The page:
Monday, September 29, 2008
Tuesday, September 23, 2008
It is not God's will that anyone should be damned, but that all people should be converted to Him and be saved eternally (2 Peter 3:9).
Say to them, As I live, declares the Lord God, I have no pleasure in the death of the wicked, but that the wicked turn from his way and live. (Ezekiel 33:11)
For God so loved the world, that He gave His only Son, that whoever believes in Him should not perish but have eternal life. (John 3:16)
Out of His immense goodness and mercy, God provides for the public preaching of His divine eternal Law and His wonderful plan for our redemption, that of the holy, only saving Gospel of His eternal Son, our only Savior and Redeemer, Jesus Christ. By this preaching He gathers an eternal Church for Himself from the human race and works in people's hearts true repentance, knowledge of sins, and true faith in God's Son, Jesus Christ. By this means, and in no other way (i.e., through His holy Word, when people hear it preached or read it, and through the holy Sacraments when they are used according to His Word), God desires to call people to eternal salvation. He desires to draw them to Himself and convert, regenerate, and sanctify them.
For since, in the wisdom of God, the world did not know God through wisdom, it pleased God through the folly of what we preach to save those who believe. (1 Corinthians 1:21)
(Peter) will tell you what you must do. (Acts 10:6)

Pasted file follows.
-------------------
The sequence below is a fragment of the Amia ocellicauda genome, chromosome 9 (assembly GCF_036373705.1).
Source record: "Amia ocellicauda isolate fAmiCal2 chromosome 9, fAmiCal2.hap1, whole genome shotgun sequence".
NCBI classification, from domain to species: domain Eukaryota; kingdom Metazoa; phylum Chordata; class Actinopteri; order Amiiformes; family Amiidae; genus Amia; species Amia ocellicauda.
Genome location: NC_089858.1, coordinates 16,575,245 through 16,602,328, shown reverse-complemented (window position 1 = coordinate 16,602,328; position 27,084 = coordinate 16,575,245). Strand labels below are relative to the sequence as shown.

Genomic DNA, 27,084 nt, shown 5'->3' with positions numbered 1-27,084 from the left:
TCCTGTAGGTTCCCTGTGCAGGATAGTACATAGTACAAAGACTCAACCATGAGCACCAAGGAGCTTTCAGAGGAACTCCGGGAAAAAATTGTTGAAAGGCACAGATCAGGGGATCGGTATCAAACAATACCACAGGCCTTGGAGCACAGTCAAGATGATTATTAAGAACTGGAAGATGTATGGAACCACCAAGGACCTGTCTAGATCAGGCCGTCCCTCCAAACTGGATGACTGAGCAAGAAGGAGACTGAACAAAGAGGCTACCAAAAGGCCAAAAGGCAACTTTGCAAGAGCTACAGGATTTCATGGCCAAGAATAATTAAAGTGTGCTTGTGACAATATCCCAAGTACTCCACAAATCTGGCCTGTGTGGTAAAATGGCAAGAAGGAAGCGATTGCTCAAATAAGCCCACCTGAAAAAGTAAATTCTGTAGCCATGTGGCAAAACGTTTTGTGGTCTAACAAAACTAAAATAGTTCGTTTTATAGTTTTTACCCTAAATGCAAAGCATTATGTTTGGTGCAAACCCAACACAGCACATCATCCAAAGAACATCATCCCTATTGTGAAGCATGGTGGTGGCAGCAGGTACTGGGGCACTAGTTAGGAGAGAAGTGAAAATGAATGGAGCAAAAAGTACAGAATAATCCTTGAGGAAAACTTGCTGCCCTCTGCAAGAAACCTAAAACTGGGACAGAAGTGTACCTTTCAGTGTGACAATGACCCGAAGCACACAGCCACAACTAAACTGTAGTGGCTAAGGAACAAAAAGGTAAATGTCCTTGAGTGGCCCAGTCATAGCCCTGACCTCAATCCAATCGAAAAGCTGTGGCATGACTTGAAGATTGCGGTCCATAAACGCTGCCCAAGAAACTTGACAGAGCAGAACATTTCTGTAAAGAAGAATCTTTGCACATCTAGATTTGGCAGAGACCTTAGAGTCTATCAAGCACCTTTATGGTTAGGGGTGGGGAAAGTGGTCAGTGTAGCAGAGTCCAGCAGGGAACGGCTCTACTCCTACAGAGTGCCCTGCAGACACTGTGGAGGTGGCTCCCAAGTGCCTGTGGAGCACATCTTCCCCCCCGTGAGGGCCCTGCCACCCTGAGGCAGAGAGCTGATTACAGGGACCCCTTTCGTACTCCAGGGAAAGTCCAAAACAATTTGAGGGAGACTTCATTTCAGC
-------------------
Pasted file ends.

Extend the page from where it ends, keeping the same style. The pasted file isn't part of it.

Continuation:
So faith comes from the preaching (der Predigt) and preaching through the Word of Christ (Romans 10:17 Luther).
Sanctify them in the truth; Your word is truth...I do not ask for these only, but also for those who will believe in Me through their word. (John 17:17-20)
The eternal Father calls down from heaven about His dear Son and about all who preach repentance and forgiveness of sins in His name, "Listen to Him" (Matthew 17:5).
All who want to be saved ought to listen to this preaching. For the preaching and hearing of God's Word are the Holy Spirit's instruments. By, with, and through these instruments the Spirit desires to work effectively, to convert people to God, and to work in them both to will and to do (Philippians 2:13).
A person can hear and read this Word outwardly, even though he is not yet converted to God and regenerate. As said above, a person even since the fall has a free will to a certain extent in these outward things. So he can go to church and listen or not listen to the sermon.